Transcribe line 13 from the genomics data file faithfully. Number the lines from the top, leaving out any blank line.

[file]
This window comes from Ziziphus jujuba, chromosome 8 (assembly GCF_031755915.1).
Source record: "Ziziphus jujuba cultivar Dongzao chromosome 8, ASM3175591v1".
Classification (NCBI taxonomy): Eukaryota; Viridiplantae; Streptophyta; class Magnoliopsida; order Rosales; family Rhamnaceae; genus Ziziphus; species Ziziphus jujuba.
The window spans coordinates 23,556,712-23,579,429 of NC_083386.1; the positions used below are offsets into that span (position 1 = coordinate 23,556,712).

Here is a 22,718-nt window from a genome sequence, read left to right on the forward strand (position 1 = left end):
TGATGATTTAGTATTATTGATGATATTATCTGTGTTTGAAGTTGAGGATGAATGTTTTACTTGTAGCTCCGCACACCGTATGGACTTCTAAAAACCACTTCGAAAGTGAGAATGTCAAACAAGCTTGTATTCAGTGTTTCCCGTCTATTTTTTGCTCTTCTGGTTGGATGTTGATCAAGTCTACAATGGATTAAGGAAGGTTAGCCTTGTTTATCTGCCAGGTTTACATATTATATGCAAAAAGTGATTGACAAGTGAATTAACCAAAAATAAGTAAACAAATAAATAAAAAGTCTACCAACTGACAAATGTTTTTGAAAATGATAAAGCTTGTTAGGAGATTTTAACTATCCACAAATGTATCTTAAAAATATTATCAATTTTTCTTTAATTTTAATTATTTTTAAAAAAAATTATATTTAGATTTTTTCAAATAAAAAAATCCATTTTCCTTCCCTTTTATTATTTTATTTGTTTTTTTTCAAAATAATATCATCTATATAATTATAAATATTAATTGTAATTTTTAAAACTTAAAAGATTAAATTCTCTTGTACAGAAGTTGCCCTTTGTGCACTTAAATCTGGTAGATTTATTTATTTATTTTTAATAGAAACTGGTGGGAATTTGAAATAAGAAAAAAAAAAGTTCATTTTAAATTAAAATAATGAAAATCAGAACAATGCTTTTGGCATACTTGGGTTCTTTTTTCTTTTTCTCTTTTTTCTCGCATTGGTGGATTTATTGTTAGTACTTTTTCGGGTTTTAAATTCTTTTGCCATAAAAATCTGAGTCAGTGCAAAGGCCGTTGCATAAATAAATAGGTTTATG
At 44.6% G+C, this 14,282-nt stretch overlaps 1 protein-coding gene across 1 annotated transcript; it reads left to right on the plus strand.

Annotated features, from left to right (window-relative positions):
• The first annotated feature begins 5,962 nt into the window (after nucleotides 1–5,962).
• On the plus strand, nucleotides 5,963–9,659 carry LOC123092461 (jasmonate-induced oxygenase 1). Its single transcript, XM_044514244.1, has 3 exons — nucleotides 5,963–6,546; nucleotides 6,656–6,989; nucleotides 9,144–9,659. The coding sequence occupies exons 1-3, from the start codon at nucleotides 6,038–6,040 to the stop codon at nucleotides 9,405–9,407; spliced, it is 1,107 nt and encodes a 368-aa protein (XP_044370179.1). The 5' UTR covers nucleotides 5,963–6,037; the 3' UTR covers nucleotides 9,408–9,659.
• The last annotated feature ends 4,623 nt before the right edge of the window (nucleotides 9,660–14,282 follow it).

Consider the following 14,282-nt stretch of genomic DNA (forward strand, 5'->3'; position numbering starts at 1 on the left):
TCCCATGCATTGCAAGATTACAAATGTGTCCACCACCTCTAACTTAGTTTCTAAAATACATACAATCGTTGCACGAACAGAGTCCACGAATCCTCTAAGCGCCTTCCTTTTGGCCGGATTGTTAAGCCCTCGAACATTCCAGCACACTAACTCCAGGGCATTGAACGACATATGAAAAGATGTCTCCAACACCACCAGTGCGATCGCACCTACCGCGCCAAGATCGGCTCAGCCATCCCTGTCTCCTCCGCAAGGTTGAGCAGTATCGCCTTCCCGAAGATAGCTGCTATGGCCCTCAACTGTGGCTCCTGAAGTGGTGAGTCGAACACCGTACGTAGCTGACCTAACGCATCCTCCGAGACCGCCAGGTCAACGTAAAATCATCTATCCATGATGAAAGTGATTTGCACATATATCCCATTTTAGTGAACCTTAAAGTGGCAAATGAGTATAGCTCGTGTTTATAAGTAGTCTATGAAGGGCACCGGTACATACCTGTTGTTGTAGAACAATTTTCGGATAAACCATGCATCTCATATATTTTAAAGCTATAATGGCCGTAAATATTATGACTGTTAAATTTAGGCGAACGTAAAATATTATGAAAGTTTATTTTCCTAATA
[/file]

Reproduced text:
TCCCATGCATTGCAAGATTACAAATGTGTCCACCACCTCTAACTTAGTTTCTAAAATACATACAATCGTTGCACGAACAGAGTCCACGAATCCTCTAAGCGCCTTCCTTTTGGCCGGATTGTTAAGCCCTCGAACATTCCAGCACACTAACTCCAGGGCATTGAACGACATATGAAAAGATGTCTCCAACACCACCAGTGCGATCGCACCTACCGCGCCAAGATCGGCTCAGCCATCCCTGTCTCCTCCGCAAGGTTGAGCAGTATCGCCTTCCCGAAGATAGCTGCTATGGCCCTCAACTGTGGCTCCTGAAGTGGTGAGTCGAACACCGTACGTAGCTGACCTAACGCATCCTCCGAGACCGCCAGGTCAACGTAAAATCATCTATCCATGATGAAAGTGATTTGCACATATATCCCATTTTAGTGAACCTTAAAGTGGCAAATGAGTATAGCTCGTGTTTATAAGTAGTCTATGAAGGGCACCGGTACATACCTGTTGTTGTAGAACAATTTTCGGATAAACCATGCATCTCATATATTTTAAAGCTATAATGGCCGTAAATATTATGACTGTTAAATTTAGGCGAACGTAAAATATTATGAAAGTTTATTTTCCTAATA